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A financial investigation that could worry some coaches

Jul 17, 2011, 11:30 PM EDT

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The death of an investment banker who founded a prominent Houston-area summer basketball program could shine a spotlight on the finances of several college basketball coaches. And not in a good way.

David Salinas, 60, died of an apparent suicide Sunday not long after news emerged that he was being investigated by the Securities and Exchange Commission for fraudulent practices that might’ve cost those coaches who invested with Salinas millions of dollars, CBSSports.com reported.

It’s an issue because it’s unclear how the NCAA might view college coaches investing money with the founder of a summer hoops program that supplied recruits to schools through the years. Among the players, as CBSSports.com reports, include Juwann McClellan, Demetri Goodson, Joseph Jones, Dexter Pittman and Cartier Martin.

And the coaches? Well, it’s a lengthy list. From the site:

Former Arizona coach Lute Olson, Baylor coach Scott Drew, Texas Tech coach Billy Gillispie and former Utah coach and current Gonzaga assistant Ray Giacoletti are among those CBSSports.com has confirmed invested with Salinas. A document obtained late Sunday by CBSSports.com has testimonials from other coaches who invested with Salinas — specifically Nebraska coach Doc Sadler, Texas A&M-Corpus Christi coach Willis Wilson, former Houston and Nevada coach Pat Foster, former Duquesne coach and current United States Merchant Marine Academy coach Danny Nee and Augustana College coach Grey Giovanine.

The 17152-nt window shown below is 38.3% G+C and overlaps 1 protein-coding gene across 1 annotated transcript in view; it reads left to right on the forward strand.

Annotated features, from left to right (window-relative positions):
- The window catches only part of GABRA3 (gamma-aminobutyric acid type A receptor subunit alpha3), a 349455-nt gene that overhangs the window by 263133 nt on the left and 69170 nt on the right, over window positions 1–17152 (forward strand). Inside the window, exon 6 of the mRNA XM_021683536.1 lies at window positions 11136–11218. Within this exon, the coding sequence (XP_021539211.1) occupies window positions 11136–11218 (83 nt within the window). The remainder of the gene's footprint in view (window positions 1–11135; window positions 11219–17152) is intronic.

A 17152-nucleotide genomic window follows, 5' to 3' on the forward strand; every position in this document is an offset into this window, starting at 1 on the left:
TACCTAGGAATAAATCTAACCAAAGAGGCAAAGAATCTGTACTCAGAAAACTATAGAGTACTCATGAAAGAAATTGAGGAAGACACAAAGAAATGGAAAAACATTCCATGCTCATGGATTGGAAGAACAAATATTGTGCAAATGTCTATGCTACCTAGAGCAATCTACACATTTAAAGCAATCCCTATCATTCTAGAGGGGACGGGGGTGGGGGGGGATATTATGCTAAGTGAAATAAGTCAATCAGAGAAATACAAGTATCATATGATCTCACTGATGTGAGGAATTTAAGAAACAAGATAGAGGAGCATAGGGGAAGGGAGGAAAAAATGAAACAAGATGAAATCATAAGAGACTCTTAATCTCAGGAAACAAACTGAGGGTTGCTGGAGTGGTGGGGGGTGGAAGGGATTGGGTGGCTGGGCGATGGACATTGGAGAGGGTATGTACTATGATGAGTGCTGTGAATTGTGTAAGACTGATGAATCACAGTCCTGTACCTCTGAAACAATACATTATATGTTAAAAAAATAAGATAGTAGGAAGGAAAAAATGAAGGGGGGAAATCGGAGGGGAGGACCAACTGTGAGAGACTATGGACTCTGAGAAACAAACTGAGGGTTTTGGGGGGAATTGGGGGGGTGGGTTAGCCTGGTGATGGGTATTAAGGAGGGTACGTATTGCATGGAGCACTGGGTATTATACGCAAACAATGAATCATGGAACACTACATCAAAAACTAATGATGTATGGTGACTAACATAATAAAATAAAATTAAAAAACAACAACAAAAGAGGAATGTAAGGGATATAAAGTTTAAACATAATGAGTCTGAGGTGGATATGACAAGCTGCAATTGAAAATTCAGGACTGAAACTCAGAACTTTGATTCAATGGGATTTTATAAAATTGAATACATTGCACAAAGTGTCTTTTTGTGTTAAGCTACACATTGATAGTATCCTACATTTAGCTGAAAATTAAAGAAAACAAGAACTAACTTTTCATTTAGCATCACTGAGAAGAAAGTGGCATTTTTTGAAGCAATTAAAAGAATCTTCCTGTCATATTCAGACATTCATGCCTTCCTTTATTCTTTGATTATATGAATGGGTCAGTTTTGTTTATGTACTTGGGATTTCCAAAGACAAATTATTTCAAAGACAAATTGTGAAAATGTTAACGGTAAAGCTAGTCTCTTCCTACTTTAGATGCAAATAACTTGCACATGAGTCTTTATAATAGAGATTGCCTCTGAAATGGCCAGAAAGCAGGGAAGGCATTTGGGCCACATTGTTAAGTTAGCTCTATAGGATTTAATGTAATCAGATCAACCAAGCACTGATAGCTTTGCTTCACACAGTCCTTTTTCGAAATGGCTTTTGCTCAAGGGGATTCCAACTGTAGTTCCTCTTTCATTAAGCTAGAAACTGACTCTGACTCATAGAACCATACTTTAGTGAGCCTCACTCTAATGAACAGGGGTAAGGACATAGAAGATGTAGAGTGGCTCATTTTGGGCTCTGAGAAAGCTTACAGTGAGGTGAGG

“But the list is much longer,” a source said. “Lots of coaches had money with him, but they’re going to try to deny it and just hope it doesn’t come out.”

Then again, these are coaches who’ve invested A LOT of money with Salinas. The NCAA might not be as much of a concern as losing their shirt, a la Bernie Madoff. But it really could be a big deal. John Infante, who writes the highly respected Bylaw Blog, had this tweet Sunday night.

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Sounds as if those coaches should be worried about their money and their jobs.

You also can follow me on Twitter @MikeMillerNBC.

  1. privateinvestigator2011 - Aug 6, 2011 at 10:46 AM

    There are reasons whythese coaches need to be investigated. They can hire a private investigator to handle the case. People are very curious about the “fortune” of these coaches.

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